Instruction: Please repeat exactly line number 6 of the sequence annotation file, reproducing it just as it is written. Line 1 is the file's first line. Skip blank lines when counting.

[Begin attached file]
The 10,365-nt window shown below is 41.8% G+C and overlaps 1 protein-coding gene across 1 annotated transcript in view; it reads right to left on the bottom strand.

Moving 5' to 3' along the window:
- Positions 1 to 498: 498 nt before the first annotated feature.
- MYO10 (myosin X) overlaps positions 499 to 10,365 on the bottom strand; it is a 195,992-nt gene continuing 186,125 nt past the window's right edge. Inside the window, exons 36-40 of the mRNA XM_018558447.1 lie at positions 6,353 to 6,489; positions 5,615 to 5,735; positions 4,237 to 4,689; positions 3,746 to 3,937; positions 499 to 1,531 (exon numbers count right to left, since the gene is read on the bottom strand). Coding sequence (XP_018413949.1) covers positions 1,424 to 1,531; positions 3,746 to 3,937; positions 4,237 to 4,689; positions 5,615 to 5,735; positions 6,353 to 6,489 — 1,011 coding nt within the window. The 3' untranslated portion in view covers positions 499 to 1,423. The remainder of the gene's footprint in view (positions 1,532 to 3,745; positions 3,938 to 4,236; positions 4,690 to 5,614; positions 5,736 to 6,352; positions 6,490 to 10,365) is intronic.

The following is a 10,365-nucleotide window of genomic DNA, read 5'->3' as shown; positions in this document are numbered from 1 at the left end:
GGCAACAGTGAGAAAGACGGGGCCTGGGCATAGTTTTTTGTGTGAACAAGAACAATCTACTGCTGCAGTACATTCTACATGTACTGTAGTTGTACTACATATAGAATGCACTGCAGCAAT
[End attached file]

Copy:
GGCAACAGTGAGAAAGACGGGGCCTGGGCATAGTTTTTTGTGTGAACAAGAACAATCTACTGCTGCAGTACATTCTACATGTACTGTAGTTGTACTACATATAGAATGCACTGCAGCAAT